2008) (constitutionality of the Graves Amendment limitations on vicarious
Bates v. United Parcel Service, Inc., 511 F.3d 974 (9th Cir. 2007)
(en banc) (business necessity defense under the Americans with Disabilities
Kircher v. Putnam Funds Trust, 373 F.3d 847 (7th Cir. 2005),
rev’d, 547 U.S. 633 (2006) (SLUSA and removal jurisdiction).
Credit Suisse First Boston Corp. v. Grunwald, 400 F.3d 1119 (9th
Cir. 2005) and Jevne v. Superior Court, 111 P.3d 954 (Cal. 2005)
(preemption of state arbitration rules under the FAA).
What Does Halliburton II Mean For Omission Cases?, Wall Street
Lawyer, Vol. 18, Issue 8 (August 2014).
Eight Propositions Regarding the Scope of Halliburton II, Bank and
Corporate Governance Law Reporter, Vol. 52, Nos. 4 & 5 (June & July
2014) (with Jonathan C. Dickey).
Sarbanes-Oxley and Dodd-Frank Whistleblower Claims after Lawson v. FMR
LLC, Wall Street Lawyer, Vo. 18, Issue 4 (April 2014) (with Eugene Scalia
and Gabrielle Levin).
U.S. Supreme Court Allows State Law Securities Class Action to Proceed,
Insights, Vol. 28, No. 3 (March 2014) (with Robert F. Serio and Lucas C.
Issue Preclusion in Multijurisdictional Shareholder Derivative Litigation,
Insights, Vol. 27, No. 8 (August 2013) (with Geoffrey C. Weien).
Due Process Limitations on Aggregating Claims Under State Law, (September
Challenging the Presumption of Reliance on Class Certification after
Halliburton and Wal-Mart, Wall Street Lawyer, Vol. 15, Issue 8
(August 2011) (with Blaine Evanson).
The Supreme Court Articulates a “Clear Rule” for Identifying Proper
Securities-Fraud Defendants, Insights, Vol. 15, No. 7 (July 2011) (with Scott
RICO’s Lessons for Loss Causation, Wall Street Lawyer, Vol. 14, Issue 3
Rule 23(b)(2) Certification of Employment Class Actions: A Return to First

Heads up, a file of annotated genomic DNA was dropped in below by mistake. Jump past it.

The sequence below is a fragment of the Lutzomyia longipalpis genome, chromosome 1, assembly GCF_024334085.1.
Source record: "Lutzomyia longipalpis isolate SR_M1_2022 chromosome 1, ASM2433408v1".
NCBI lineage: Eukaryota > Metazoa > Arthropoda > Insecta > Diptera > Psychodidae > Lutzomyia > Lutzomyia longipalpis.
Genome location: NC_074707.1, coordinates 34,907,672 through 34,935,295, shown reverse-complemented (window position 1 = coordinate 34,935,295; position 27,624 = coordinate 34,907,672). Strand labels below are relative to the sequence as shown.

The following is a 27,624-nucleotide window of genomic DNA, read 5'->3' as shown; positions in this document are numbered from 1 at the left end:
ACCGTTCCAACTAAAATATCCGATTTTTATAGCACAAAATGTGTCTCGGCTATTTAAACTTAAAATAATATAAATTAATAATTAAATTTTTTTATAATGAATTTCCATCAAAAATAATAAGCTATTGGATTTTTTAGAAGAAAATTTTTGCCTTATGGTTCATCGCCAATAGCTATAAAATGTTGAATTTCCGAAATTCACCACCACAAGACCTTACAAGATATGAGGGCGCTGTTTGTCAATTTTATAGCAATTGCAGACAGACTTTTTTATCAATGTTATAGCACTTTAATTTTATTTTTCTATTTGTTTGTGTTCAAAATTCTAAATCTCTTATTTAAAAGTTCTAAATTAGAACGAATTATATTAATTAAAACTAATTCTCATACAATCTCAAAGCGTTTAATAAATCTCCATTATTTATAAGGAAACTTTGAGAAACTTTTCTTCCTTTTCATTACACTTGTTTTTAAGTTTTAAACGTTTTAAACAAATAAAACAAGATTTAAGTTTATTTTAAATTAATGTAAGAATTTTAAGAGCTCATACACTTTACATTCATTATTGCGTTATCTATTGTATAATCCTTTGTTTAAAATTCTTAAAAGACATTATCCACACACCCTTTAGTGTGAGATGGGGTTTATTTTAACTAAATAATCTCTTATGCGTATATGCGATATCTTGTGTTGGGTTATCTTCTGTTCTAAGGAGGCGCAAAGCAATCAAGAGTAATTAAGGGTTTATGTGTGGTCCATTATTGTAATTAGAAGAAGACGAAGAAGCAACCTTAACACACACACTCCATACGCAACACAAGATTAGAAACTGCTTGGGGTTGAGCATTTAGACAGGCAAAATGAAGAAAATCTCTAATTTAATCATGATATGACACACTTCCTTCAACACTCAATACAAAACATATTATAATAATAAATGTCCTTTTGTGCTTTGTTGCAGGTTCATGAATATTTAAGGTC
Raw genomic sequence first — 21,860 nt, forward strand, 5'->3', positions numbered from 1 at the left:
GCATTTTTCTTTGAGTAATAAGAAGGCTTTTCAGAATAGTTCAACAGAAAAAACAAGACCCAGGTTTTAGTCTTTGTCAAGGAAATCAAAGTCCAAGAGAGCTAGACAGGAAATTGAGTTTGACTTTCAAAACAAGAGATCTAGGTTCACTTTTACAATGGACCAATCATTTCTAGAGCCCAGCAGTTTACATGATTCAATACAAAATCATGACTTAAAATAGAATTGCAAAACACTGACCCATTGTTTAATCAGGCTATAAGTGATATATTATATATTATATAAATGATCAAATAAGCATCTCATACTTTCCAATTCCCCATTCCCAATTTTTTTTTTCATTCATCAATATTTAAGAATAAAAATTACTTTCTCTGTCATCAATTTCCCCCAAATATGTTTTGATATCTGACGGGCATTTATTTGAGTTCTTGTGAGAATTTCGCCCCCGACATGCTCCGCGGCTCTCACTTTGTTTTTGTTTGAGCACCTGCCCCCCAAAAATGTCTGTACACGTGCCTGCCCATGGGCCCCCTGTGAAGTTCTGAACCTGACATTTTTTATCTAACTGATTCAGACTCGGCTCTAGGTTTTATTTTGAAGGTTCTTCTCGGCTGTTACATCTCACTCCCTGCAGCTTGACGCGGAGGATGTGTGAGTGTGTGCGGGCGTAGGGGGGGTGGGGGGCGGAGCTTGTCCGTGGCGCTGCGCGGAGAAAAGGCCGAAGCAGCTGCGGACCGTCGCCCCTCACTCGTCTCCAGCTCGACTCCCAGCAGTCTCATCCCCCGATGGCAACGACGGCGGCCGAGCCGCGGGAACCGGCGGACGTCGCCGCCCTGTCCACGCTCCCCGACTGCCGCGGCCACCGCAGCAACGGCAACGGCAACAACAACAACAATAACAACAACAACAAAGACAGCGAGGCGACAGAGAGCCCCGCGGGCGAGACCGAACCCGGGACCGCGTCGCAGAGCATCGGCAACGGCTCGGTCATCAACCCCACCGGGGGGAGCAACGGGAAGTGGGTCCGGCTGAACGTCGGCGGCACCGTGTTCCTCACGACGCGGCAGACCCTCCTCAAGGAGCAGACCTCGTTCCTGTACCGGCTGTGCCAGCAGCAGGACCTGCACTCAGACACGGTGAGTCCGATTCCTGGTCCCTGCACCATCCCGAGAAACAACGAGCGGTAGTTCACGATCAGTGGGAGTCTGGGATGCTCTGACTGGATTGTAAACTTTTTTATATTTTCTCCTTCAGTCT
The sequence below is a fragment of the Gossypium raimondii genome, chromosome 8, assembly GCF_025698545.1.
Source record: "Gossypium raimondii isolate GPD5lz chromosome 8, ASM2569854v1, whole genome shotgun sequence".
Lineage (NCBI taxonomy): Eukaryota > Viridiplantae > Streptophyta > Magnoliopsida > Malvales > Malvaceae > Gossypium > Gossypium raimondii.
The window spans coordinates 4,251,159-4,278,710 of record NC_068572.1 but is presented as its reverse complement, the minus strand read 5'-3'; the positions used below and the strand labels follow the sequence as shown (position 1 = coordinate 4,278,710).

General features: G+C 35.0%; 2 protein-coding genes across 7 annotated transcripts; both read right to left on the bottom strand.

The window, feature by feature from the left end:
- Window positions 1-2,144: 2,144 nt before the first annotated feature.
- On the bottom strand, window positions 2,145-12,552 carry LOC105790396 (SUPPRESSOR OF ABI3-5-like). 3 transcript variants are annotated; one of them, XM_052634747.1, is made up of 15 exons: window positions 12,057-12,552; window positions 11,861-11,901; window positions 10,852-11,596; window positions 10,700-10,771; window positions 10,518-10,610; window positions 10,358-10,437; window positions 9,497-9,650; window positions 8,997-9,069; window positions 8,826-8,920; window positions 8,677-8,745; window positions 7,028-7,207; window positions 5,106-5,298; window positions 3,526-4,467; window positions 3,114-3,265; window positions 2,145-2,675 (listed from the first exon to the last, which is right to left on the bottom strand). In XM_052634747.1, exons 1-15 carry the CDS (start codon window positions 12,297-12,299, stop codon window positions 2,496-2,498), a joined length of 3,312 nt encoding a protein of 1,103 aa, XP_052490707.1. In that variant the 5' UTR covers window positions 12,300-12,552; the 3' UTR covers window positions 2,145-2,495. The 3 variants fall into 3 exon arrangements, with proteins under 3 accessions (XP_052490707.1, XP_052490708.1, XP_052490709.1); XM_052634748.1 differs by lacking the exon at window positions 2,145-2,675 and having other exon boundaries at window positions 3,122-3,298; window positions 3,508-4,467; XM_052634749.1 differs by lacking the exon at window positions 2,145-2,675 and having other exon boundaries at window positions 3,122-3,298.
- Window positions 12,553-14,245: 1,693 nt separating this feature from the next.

Principles(with Rachel S. Brass).
SLUSA Precludes ‘Actions,’ Not Claims, Mealey’s Emerging Securities
Litigation Reporter, Vol. 7, No. 9 (March 2009) (with Indraneel Sur).
The Inapplicability of Rule 23(b)(1) to ERISA Class Actions, BNA Workplace
Law Report, Vol. 6, No. 47 (December 2008) (with Paul Blankenstein).
The Impropriety of Amendment Following Dismissal in Federal Securities Cases,
BNA Securities Regulation & Law Report, Vol. 40, No. 25 (June 2008).
Stoneridge and the Continued Reconceptualization of Implied Private Rights of
Action, Wall Street Lawyer, Vol. 12, Issue 2 (February 2008).
Before joining the Firm, Mr. Perry served as a law clerk to Justice Sandra
Day O’Connor of the Supreme Court of the United States, and to Judge Alex
Kozinski of the United States Court of Appeals for the Ninth Circuit. He also
worked as what is now called a Bristow Fellow in the Office of the Solicitor
General of the United States.
At Gibson Dunn, Mr. Perry serves on the Compensation Committee and is the
Team Leader for University of Virginia recruiting. He has previously served as
Partner in Charge of the Washington office and Co-Chair of the Life Sciences
Practice Group, and he practiced in the firm’s San Francisco office from
2000-2002. During his career, he has served on the firm-wide Executive,
Associate, Diversity, Hiring, and Professional Development Committees.
Mr. Perry earned his law degree with high honors from the University of
Chicago Law School in 1991, where he served as Executive Editor of the Law
Review. His undergraduate degree was conferred by the University of
California at Berkeley. He is a member of the Bars of the State of California
and the District of Columbia, and he has been admitted to practice before the
Supreme Court of the United States, the United States Courts of Appeals for the
First, Second, Third, Fourth, Fifth, Sixth, Seventh, Eighth, Ninth, Tenth,
Eleventh, District of Columbia, and Federal Circuits, the United States District
Courts for the District of Columbia and the Northern, Central, and Southern
Districts of California, and the United States Court of Federal Claims.
When Mr. Perry is not working, he enjoys spending time with his wife Adele
and their children Susannah, Thomas, and Eloise (Kick); and he is an
enthusiastic, if not particularly skilled, mountain biker.